China Dolls by Lisa See focuses on the lives of three young women as they navigate love, careers, hardships, and betrayal.
I am a huge fan of Lisa See’s writing, having read three of her novels before picking up China Dolls and having thought of them all as being thoughtful, moving, and compelling. While China Dolls was ultimately decent historical fiction, it fell well below my expectations.
Starting off in San Fransico, 1938, this novel focuses on three young women: Grace, Ruby, and Helen. Grace, running away from her life in Ohio, dreams of becoming a big dancing star. However, she faces discrimination because of her Chinese ethnicity and manages to only secure a real audition at the ‘Oriental’ nightclub called the Forbidden City. But it is auditioning for the Forbidden City that she meets two other girls that will change her life forever. Helen, who Grace convinces to give dancing a try, is part of a huge, wealthy, and traditional Chinese family. As a result, Helen is rather stiff and the most mature of the three girls. Then there is Ruby, marked by her reckless and self-indulgent behavior, who has the most star power out of them all.
The three girls soon develop a friendship, but this friendship is not an easy one. Each harbor their own competitive streak, wanting to be the biggest star. Jealousy is everywhere, and hurtful words are carelessly flung at each other. Each girl seems to only really care about their own well-being, which makes it rather difficult to understand why they are still friends, let alone why they even became friends in the first place. Throughout the novel, several dark secrets come to light that shakes up their friendship even further. One betrayal, in particular, is so awful that it really makes the reader question the authenticity of the friendship between the three girls even more.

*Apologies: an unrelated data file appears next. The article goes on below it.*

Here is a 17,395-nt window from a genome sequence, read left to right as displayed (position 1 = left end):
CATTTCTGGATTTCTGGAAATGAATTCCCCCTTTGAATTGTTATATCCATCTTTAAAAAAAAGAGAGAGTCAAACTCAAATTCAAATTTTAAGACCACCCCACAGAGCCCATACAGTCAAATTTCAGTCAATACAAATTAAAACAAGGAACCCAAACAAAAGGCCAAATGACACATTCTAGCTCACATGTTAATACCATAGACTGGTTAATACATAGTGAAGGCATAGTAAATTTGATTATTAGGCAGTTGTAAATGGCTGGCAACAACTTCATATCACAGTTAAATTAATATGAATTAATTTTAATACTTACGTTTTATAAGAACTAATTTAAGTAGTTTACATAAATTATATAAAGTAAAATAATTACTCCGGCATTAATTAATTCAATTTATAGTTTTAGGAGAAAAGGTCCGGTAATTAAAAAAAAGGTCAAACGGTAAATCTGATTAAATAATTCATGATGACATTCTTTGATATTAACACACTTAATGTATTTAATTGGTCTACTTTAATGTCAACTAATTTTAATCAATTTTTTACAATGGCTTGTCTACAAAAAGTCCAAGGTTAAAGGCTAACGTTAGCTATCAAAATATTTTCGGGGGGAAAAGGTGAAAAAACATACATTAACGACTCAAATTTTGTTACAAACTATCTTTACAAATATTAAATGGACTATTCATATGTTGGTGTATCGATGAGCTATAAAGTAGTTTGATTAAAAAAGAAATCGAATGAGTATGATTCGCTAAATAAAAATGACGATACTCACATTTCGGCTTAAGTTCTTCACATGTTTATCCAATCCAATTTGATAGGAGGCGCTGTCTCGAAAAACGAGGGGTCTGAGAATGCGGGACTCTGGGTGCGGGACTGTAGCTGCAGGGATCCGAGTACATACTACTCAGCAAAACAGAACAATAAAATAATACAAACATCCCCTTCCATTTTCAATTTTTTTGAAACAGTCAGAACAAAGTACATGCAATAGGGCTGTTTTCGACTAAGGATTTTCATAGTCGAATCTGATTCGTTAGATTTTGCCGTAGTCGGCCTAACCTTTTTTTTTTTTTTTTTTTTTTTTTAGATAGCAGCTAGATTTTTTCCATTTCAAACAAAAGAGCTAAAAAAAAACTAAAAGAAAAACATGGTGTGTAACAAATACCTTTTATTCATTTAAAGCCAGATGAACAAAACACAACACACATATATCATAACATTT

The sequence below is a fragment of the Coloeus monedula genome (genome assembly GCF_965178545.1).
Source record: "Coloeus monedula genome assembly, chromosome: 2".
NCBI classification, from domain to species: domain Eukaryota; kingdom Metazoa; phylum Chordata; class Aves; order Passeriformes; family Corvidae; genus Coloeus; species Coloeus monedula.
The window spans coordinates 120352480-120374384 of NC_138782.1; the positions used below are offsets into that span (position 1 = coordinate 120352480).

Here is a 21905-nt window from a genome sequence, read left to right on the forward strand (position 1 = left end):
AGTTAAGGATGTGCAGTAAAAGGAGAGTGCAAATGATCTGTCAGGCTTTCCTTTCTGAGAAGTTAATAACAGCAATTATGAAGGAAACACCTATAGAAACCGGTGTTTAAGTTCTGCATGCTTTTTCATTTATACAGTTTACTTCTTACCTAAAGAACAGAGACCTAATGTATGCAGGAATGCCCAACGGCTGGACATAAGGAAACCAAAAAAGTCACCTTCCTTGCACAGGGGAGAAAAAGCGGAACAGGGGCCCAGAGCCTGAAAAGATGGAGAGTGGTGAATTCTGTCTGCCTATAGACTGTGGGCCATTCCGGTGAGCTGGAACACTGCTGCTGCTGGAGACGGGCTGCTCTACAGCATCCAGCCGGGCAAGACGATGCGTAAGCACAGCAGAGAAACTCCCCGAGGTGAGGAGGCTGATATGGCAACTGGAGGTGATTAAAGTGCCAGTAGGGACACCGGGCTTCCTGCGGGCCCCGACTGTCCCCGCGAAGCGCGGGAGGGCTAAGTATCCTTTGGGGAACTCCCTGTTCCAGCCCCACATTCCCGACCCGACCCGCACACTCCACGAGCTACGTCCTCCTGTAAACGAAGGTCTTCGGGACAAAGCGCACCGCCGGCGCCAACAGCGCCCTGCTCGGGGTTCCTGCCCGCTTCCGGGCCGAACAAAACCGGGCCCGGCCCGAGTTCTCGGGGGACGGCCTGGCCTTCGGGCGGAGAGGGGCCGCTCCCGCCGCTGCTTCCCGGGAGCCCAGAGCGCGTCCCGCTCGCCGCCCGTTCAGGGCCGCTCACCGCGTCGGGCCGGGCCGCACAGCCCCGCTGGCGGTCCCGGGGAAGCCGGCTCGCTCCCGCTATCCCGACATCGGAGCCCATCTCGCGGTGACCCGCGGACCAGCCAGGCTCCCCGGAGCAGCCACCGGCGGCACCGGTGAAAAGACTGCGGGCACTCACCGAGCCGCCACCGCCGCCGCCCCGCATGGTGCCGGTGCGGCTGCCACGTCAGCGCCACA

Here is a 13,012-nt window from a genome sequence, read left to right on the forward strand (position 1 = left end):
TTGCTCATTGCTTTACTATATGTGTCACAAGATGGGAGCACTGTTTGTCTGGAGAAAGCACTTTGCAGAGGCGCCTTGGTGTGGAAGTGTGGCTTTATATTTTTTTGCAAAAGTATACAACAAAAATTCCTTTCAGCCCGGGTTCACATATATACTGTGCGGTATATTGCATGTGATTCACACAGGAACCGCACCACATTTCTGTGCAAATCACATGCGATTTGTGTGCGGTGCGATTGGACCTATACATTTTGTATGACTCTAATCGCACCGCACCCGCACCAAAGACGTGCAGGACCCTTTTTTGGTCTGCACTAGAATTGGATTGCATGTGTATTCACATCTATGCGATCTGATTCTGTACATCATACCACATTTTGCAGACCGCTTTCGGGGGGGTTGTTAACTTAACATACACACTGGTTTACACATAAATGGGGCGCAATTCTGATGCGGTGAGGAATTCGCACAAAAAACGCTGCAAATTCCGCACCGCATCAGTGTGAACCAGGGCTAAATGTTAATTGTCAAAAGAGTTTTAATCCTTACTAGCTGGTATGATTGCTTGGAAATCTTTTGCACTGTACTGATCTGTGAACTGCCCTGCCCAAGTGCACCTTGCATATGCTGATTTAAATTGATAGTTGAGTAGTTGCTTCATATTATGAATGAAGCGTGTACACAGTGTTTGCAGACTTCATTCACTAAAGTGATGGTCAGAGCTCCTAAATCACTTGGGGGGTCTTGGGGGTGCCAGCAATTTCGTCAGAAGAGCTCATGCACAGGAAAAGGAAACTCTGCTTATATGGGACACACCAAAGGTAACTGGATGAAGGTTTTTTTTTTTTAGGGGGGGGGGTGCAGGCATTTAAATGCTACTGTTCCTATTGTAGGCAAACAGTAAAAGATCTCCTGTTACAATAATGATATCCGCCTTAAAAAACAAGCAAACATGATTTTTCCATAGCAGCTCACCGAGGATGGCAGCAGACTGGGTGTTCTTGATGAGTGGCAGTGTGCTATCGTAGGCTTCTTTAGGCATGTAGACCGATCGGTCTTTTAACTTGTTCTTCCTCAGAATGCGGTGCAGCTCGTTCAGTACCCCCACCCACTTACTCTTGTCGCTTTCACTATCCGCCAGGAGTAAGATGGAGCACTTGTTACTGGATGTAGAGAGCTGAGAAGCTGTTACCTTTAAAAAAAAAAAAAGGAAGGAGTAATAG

The characters fell flat for me. They were not likable in the slightest, though they all were able to garner my sympathy at one point or another. But none of them contained any real depth and I formed no attachment to any of them. They were entertaining, definitely, but easily forgettable. They all struggled with their culture, fought their way to fame, and dreamed of a better life… but that’s where it ends. None of them have any real personality beyond that, just stereotypical traits that are inflated greatly. The weak characters were the most disappointing aspect of this book, in my opinion.
What I liked the most about this book is what I appreciate from all of See’s books: is how it portrays history from the perspective of a Chinese woman. It was interesting to see the soaring successes and crushing failures of minority women in the entertainment industry back in the ’30s and ’40s as they made their way on the ‘Chop Suey Circuit,’ trying to keep American audiences interested. The bombing of Pearl Harbor and America being plunged into World War II was portrayed in an enlightening and fascinating manner.
In all, See is a very talented historical fiction author. This just wasn’t her finest work.